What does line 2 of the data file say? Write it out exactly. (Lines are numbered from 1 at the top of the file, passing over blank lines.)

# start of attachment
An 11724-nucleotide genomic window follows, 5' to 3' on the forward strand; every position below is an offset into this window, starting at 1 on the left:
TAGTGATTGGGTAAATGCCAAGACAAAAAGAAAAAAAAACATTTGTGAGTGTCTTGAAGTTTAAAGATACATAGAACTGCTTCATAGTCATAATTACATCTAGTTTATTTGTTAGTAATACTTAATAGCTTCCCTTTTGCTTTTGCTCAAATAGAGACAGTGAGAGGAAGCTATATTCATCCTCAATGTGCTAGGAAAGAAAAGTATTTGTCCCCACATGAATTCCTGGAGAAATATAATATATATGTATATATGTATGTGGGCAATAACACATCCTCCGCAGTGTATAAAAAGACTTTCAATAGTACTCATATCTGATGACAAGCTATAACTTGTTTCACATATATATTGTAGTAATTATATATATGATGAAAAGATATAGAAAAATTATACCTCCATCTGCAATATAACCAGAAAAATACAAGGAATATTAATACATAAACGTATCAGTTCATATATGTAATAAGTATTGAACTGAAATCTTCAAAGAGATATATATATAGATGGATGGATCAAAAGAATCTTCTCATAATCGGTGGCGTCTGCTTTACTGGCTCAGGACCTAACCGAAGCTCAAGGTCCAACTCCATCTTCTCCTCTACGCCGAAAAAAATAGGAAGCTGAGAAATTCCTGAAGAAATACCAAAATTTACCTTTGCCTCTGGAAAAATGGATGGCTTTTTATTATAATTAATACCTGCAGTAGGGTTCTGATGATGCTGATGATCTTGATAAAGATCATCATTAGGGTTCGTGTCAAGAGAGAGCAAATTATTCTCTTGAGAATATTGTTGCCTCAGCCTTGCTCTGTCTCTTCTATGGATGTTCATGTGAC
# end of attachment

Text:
TAGTGATTGGGTAAATGCCAAGACAAAAAGAAAAAAAAACATTTGTGAGTGTCTTGAAGTTTAAAGATACATAGAACTGCTTCATAGTCATAATTACATCTAGTTTATTTGTTAGTAATACTTAATAGCTTCCCTTTTGCTTTTGCTCAAATAGAGACAGTGAGAGGAAGCTATATTCATCCTCAATGTGCTAGGAAAGAAAAGTATTTGTCCCCACATGAATTCCTGGAGAAATATAATATATATGTATATATGTATGTGGGCAATAACACATCCTCCGCAGTGTATAAAAAGACTTTCAATAGTACTCATATCTGATGACAAGCTATAACTTGTTTCACATATATATTGTAGTAATTATATATATGATGAAAAGATATAGAAAAATTATACCTCCATCTGCAATATAACCAGAAAAATACAAGGAATATTAATACATAAACGTATCAGTTCATATATGTAATAAGTATTGAACTGAAATCTTCAAAGAGATATATATATAGATGGATGGATCAAAAGAATCTTCTCATAATCGGTGGCGTCTGCTTTACTGGCTCAGGACCTAACCGAAGCTCAAGGTCCAACTCCATCTTCTCCTCTACGCCGAAAAAAATAGGAAGCTGAGAAATTCCTGAAGAAATACCAAAATTTACCTTTGCCTCTGGAAAAATGGATGGCTTTTTATTATAATTAATACCTGCAGTAGGGTTCTGATGATGCTGATGATCTTGATAAAGATCATCATTAGGGTTCGTGTCAAGAGAGAGCAAATTATTCTCTTGAGAATATTGTTGCCTCAGCCTTGCTCTGTCTCTTCTATGGATGTTCATGTGAC